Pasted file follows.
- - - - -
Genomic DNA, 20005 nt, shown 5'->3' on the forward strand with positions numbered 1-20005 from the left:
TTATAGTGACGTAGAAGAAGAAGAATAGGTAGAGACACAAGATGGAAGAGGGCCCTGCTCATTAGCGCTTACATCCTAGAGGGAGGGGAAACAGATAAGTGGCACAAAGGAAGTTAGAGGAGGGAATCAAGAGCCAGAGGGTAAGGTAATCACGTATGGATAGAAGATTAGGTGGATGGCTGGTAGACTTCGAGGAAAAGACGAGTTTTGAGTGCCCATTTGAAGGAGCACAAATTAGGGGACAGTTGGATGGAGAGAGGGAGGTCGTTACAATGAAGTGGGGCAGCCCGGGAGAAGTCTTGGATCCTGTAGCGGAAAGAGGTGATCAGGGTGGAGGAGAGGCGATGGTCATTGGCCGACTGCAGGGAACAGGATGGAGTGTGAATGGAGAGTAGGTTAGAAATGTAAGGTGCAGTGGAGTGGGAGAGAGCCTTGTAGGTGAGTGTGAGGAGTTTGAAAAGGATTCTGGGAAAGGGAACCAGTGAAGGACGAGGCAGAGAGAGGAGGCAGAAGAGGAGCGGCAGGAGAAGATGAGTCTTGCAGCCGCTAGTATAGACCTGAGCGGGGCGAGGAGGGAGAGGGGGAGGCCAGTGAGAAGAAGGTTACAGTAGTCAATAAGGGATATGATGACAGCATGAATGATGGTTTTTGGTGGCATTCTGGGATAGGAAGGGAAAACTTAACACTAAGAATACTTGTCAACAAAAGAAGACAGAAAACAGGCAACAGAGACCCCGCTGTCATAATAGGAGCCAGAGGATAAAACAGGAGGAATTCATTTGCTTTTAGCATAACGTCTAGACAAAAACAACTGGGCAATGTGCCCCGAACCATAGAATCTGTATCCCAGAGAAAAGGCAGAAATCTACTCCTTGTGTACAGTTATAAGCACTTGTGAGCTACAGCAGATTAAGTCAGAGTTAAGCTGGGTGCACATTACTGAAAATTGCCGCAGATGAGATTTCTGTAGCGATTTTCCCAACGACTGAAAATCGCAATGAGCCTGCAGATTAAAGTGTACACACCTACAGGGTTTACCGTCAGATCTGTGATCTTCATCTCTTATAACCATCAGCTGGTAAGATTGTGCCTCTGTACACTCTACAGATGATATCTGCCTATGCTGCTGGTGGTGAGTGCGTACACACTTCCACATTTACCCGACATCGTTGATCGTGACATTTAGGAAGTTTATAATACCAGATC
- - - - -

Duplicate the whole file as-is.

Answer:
Genomic DNA, 20005 nt, shown 5'->3' on the forward strand with positions numbered 1-20005 from the left:
TTATAGTGACGTAGAAGAAGAAGAATAGGTAGAGACACAAGATGGAAGAGGGCCCTGCTCATTAGCGCTTACATCCTAGAGGGAGGGGAAACAGATAAGTGGCACAAAGGAAGTTAGAGGAGGGAATCAAGAGCCAGAGGGTAAGGTAATCACGTATGGATAGAAGATTAGGTGGATGGCTGGTAGACTTCGAGGAAAAGACGAGTTTTGAGTGCCCATTTGAAGGAGCACAAATTAGGGGACAGTTGGATGGAGAGAGGGAGGTCGTTACAATGAAGTGGGGCAGCCCGGGAGAAGTCTTGGATCCTGTAGCGGAAAGAGGTGATCAGGGTGGAGGAGAGGCGATGGTCATTGGCCGACTGCAGGGAACAGGATGGAGTGTGAATGGAGAGTAGGTTAGAAATGTAAGGTGCAGTGGAGTGGGAGAGAGCCTTGTAGGTGAGTGTGAGGAGTTTGAAAAGGATTCTGGGAAAGGGAACCAGTGAAGGACGAGGCAGAGAGAGGAGGCAGAAGAGGAGCGGCAGGAGAAGATGAGTCTTGCAGCCGCTAGTATAGACCTGAGCGGGGCGAGGAGGGAGAGGGGGAGGCCAGTGAGAAGAAGGTTACAGTAGTCAATAAGGGATATGATGACAGCATGAATGATGGTTTTTGGTGGCATTCTGGGATAGGAAGGGAAAACTTAACACTAAGAATACTTGTCAACAAAAGAAGACAGAAAACAGGCAACAGAGACCCCGCTGTCATAATAGGAGCCAGAGGATAAAACAGGAGGAATTCATTTGCTTTTAGCATAACGTCTAGACAAAAACAACTGGGCAATGTGCCCCGAACCATAGAATCTGTATCCCAGAGAAAAGGCAGAAATCTACTCCTTGTGTACAGTTATAAGCACTTGTGAGCTACAGCAGATTAAGTCAGAGTTAAGCTGGGTGCACATTACTGAAAATTGCCGCAGATGAGATTTCTGTAGCGATTTTCCCAACGACTGAAAATCGCAATGAGCCTGCAGATTAAAGTGTACACACCTACAGGGTTTACCGTCAGATCTGTGATCTTCATCTCTTATAACCATCAGCTGGTAAGATTGTGCCTCTGTACACTCTACAGATGATATCTGCCTATGCTGCTGGTGGTGAGTGCGTACACACTTCCACATTTACCCGACATCGTTGATCGTGACATTTAGGAAGTTTATAATACCAGATC